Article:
MANCHESTER, N.H. — Chatting with gay and lesbian locals, one thing they seem to agree on is their newly won marriage rights shouldn’t factor into presidential politics.
Otherwise, customers at Manchester’s gay bars were divided over their pick for president, with some favoring President Obama and others choosing among the GOP field.
Two patrons at Element Lounge expressed their support for Obama as they enjoyed drinks with friends and others danced to local amateurs singing on karaoke night.
Alicia Appleton, a lesbian factory worker, said she plans to vote for Obama in the Democratic primary even though he’s the only serious candidate on the ticket for that party.
“If he’s on the ballot, I’ll vote for him,” Appleton said. “Obama is a person, I believe, that listens to both sides of the spectrum — whether you’re against something or for something. He sits and he listens to both sides, and then he tries to compromise what should be done about issues.”
As for what she thinks about the Republicans, Appleton said, “I don’t pay attention to the Republicans because … I believe they’re one-sided — they don’t listen to what the people have to say; they just listen to what their beliefs are. Like what they think is right and not what the people want.”
Barry Leger, 27, a personal service representative at the Catholic Medical Center, said he’s likely to cast his ballot in the Republican primary for a candidate who’s considered a tremendous long-shot: Fred Karger.
“I’m not sure if I’m even going to vote at this time, but if I were to vote, Fred Karger would get my vote because he’s the first gay Republican to be running for office, so I would stand up for that,” Leger said.
Leger said he’s never voted in a primary before, but voted for Obama in the general election in 2008 and expressed satisfaction with Obama’s performance over the last three years.
“I think he’s done the best job that he can because he was handed a lot of shit,” Leger said. “The only thing he could do in four years was put Band-Aids on it. There’s no way he could fix it in four years, but I think he’s trying to do the best he can, and I will probably vote for him again because the Republicans just have such an ancient way of thinking.”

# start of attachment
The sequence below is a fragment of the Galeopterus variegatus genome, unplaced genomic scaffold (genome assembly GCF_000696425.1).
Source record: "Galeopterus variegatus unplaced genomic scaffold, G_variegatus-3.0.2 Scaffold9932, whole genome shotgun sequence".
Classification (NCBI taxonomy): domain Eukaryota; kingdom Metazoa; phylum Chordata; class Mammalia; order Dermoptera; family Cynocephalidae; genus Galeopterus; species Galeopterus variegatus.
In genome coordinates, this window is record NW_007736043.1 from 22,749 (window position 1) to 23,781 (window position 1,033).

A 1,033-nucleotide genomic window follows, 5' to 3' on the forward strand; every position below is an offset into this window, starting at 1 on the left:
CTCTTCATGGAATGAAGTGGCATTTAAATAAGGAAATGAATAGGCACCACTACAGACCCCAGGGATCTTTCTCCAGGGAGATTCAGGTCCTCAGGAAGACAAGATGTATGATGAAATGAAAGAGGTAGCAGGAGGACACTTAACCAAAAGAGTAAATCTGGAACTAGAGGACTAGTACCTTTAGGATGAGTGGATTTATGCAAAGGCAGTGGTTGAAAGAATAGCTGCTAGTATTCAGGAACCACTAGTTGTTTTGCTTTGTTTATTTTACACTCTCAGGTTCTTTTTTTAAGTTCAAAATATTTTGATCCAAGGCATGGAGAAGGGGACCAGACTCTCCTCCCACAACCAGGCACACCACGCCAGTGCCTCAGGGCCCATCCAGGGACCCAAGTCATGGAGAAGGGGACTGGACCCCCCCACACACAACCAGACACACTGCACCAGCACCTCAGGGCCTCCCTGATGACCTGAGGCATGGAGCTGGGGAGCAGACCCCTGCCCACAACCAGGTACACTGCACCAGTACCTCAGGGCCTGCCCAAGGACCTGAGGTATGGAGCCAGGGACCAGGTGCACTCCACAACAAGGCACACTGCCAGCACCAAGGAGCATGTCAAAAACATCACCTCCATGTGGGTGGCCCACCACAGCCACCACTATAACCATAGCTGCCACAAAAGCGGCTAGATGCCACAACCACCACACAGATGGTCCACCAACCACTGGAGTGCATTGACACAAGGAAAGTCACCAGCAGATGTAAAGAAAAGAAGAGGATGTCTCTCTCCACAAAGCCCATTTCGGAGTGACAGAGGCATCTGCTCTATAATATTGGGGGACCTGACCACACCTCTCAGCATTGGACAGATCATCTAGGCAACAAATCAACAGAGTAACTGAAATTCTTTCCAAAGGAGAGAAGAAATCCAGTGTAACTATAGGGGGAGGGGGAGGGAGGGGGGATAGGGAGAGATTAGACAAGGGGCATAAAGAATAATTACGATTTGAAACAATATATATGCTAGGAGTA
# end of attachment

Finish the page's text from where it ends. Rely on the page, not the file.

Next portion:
When the general election rolls arounds in November, Leger said he’ll likely vote for Obama because he’ll want to do “anything to keep a Republican out of office.”
“I feel a lot of the Republican candidates are very hypocritical because they all talk about how there’s going to be a change and freedom for all Americans, but they say they’re trying to repeal gay marriage in states like New Hampshire,” Leger said. “As a gay American, why would I vote for somebody who stands for that?”
At The Breezeway bar a few blocks down Elm Street, another gay man said he plans to stick with Obama as he and others downed drinks while Madonna’s “Vogue” played in the background.
Bob Sheridan, a gay 57-year-old retired server, expressed similar support for Obama — saying he backed him in the 2008 Democratic primary.
“He came into a lot of shit,” Sheridan said. “His inaugural address, he was like, ‘You know it’s gonna take time.’ I knew it’s gonna take time, and a lot of people are upset that it’s taking too long. I mean, gimme a break. Everything’s starting to turn around now.”
Sheridan accused Republicans of withholding credit that Obama deserves for his accomplishments. Noting that recent numbers from the Department of Labor showed an increase of 200,000 jobs, Sheridan said the Republican response was “Well, that wasn’t because of Obama.”